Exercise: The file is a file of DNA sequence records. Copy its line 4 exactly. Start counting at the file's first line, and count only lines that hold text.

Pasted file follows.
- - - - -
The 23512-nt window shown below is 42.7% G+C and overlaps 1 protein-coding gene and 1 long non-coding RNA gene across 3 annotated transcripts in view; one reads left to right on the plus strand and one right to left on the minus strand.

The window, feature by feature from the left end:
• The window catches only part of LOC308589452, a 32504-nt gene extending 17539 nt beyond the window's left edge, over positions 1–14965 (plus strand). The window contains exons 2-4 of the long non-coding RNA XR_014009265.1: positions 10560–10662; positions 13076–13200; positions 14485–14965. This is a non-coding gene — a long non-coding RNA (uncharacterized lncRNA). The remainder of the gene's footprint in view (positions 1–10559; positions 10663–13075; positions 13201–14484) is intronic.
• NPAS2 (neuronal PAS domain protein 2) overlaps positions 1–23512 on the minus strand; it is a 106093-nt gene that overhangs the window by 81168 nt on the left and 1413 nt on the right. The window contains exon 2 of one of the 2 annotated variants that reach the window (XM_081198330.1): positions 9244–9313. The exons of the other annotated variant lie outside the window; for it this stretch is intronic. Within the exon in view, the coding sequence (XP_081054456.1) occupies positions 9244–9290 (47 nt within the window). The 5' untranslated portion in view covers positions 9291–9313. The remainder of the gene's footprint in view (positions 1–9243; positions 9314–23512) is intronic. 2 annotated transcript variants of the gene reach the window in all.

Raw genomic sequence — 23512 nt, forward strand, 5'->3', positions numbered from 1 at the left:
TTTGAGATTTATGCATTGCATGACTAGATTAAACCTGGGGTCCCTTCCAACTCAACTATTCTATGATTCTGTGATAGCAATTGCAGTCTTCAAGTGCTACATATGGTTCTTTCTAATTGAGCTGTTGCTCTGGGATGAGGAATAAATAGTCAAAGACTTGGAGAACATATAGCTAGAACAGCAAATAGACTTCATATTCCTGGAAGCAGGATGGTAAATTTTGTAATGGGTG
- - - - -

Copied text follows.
• NPAS2 (neuronal PAS domain protein 2) overlaps positions 1–23512 on the minus strand; it is a 106093-nt gene that overhangs the window by 81168 nt on the left and 1413 nt on the right. The window contains exon 2 of one of the 2 annotated variants that reach the window (XM_081198330.1): positions 9244–9313. The exons of the other annotated variant lie outside the window; for it this stretch is intronic. Within the exon in view, the coding sequence (XP_081054456.1) occupies positions 9244–9290 (47 nt within the window). The 5' untranslated portion in view covers positions 9291–9313. The remainder of the gene's footprint in view (positions 1–9243; positions 9314–23512) is intronic. 2 annotated transcript variants of the gene reach the window in all.